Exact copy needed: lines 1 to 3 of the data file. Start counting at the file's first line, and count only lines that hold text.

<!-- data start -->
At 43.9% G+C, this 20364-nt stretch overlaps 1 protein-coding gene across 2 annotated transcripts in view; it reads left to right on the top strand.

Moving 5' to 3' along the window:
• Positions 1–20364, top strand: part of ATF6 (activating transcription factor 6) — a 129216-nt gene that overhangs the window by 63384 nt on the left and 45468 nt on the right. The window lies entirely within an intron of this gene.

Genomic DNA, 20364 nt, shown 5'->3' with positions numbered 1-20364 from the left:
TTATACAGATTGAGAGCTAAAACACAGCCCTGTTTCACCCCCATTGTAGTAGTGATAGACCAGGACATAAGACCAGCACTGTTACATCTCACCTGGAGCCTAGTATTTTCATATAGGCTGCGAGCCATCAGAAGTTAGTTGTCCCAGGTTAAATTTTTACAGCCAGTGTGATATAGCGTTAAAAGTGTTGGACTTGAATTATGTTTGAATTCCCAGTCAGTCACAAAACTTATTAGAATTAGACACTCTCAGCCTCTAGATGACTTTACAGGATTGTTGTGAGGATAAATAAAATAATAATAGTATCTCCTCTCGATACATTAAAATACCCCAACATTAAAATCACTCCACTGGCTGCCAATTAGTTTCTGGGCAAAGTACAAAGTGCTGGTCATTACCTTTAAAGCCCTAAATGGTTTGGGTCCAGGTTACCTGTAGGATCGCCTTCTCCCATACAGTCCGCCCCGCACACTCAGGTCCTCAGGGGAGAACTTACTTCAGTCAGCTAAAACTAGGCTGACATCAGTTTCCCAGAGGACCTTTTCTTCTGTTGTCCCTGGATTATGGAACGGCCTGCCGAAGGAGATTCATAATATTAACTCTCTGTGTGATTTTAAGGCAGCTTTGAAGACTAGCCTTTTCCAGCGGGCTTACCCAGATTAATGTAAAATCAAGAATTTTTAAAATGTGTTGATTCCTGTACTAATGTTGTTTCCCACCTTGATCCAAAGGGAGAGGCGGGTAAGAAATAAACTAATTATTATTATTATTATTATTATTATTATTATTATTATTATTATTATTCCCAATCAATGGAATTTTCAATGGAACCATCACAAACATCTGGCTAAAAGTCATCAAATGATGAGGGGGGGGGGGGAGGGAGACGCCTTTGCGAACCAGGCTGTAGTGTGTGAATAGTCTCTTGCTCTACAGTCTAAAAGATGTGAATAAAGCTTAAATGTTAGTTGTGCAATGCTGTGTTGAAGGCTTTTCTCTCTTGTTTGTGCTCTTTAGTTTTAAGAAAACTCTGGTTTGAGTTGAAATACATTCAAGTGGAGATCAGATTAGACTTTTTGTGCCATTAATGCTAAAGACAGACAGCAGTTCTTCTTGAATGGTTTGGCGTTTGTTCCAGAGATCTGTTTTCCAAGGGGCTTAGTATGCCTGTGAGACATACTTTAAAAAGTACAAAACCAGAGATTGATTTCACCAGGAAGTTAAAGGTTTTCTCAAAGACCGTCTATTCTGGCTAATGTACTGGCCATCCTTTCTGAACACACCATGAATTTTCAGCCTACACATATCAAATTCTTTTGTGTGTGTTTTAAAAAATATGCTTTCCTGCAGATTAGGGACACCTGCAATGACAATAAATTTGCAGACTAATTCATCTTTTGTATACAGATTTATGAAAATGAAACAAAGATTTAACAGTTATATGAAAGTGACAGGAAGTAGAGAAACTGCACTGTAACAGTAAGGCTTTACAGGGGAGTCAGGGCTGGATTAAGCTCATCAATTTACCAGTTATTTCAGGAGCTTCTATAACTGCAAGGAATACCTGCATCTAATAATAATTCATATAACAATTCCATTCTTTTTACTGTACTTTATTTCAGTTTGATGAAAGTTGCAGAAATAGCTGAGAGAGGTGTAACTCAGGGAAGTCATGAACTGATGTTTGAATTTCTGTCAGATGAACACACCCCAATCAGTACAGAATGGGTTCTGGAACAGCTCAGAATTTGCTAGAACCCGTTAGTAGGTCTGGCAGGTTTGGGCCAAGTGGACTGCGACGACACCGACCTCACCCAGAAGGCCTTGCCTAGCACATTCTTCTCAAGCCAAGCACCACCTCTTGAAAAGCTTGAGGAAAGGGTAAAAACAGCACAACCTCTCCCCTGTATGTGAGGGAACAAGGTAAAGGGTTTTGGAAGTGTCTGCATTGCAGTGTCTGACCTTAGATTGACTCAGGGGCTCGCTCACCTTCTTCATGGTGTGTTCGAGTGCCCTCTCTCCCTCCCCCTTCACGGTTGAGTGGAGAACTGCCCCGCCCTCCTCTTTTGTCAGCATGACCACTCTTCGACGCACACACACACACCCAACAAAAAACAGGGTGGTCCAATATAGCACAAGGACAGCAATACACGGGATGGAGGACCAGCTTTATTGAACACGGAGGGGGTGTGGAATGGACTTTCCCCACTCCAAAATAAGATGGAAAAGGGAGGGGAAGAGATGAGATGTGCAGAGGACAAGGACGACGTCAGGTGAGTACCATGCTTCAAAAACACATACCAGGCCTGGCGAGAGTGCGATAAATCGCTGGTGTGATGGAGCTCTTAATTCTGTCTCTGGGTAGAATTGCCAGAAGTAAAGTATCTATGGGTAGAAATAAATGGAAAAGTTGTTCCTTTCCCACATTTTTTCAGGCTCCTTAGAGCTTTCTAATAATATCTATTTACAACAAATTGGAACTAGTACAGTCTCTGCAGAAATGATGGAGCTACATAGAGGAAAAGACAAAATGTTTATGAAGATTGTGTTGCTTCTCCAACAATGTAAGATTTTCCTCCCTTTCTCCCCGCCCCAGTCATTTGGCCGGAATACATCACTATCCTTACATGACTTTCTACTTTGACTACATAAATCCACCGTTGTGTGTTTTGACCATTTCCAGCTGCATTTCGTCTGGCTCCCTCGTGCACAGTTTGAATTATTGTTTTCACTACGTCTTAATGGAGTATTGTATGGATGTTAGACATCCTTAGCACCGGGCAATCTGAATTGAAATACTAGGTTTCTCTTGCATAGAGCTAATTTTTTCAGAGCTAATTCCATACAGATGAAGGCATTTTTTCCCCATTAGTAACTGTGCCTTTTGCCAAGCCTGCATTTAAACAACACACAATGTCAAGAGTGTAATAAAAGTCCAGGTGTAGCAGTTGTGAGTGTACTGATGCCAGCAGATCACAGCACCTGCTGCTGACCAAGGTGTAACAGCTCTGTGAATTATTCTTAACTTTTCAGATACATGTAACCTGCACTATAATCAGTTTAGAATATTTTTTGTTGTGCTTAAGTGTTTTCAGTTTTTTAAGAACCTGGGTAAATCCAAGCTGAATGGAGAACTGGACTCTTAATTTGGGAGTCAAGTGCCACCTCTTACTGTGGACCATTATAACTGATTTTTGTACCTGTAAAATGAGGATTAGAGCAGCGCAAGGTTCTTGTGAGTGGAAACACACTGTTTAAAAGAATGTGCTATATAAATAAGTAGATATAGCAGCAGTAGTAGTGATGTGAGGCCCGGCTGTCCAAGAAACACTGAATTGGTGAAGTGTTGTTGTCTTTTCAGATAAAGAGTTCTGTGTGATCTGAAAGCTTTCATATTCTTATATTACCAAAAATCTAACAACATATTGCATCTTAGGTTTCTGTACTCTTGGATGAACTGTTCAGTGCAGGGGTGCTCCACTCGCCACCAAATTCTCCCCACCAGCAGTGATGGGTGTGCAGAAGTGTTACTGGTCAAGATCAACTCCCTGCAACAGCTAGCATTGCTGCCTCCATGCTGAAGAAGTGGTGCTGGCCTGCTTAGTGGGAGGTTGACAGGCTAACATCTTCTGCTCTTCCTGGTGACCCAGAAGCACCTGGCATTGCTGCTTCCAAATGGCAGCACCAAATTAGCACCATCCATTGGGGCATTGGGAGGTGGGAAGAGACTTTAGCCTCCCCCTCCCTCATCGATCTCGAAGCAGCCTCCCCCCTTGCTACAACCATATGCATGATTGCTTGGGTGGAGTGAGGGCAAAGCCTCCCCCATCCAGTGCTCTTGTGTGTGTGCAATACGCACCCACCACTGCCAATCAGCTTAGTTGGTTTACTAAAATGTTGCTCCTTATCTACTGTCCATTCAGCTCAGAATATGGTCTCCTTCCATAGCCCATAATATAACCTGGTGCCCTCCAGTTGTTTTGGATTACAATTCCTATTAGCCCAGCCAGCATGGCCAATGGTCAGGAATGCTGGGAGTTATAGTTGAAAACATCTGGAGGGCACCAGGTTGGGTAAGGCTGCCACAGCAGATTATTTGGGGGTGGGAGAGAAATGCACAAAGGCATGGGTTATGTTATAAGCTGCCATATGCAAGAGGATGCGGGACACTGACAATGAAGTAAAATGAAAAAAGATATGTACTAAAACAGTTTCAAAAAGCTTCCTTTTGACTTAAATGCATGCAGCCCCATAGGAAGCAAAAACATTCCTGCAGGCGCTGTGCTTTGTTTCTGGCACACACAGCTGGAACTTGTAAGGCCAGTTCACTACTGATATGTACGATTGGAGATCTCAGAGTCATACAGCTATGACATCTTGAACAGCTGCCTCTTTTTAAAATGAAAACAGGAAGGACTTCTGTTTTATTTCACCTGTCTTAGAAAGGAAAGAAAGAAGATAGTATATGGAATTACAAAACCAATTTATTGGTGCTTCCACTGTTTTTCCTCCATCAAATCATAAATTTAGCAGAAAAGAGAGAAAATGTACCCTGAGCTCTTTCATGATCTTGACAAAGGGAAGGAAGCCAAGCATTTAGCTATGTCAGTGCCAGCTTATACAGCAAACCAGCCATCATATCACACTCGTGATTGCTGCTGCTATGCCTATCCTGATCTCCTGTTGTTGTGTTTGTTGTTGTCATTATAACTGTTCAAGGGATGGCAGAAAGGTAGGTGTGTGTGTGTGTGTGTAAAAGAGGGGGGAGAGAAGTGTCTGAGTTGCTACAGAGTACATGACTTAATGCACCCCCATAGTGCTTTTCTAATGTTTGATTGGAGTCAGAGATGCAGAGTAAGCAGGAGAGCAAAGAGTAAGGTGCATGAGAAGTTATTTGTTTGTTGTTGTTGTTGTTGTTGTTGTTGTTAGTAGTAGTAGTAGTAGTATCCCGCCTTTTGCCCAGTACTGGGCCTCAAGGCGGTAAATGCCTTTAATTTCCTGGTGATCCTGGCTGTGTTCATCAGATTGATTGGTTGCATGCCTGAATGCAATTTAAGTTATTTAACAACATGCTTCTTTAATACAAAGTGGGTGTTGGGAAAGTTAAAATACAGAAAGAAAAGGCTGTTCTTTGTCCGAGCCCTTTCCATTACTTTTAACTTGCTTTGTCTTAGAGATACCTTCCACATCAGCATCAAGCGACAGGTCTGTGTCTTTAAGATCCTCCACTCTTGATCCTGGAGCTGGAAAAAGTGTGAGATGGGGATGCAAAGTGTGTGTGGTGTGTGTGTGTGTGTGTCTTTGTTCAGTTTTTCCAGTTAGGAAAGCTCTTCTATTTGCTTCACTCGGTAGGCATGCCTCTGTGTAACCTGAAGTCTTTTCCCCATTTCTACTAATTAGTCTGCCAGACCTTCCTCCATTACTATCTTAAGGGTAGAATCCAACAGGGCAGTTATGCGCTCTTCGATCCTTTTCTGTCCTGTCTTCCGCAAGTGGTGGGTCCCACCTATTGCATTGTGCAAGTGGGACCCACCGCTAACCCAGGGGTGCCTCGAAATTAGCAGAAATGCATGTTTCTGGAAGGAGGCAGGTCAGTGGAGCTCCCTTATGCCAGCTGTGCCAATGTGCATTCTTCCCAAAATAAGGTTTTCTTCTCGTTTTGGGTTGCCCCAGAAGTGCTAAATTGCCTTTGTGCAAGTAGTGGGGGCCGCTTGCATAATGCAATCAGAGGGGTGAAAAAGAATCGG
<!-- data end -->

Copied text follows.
At 43.9% G+C, this 20364-nt stretch overlaps 1 protein-coding gene across 2 annotated transcripts in view; it reads left to right on the top strand.

Moving 5' to 3' along the window:
• Positions 1–20364, top strand: part of ATF6 (activating transcription factor 6) — a 129216-nt gene that overhangs the window by 63384 nt on the left and 45468 nt on the right. The window lies entirely within an intron of this gene.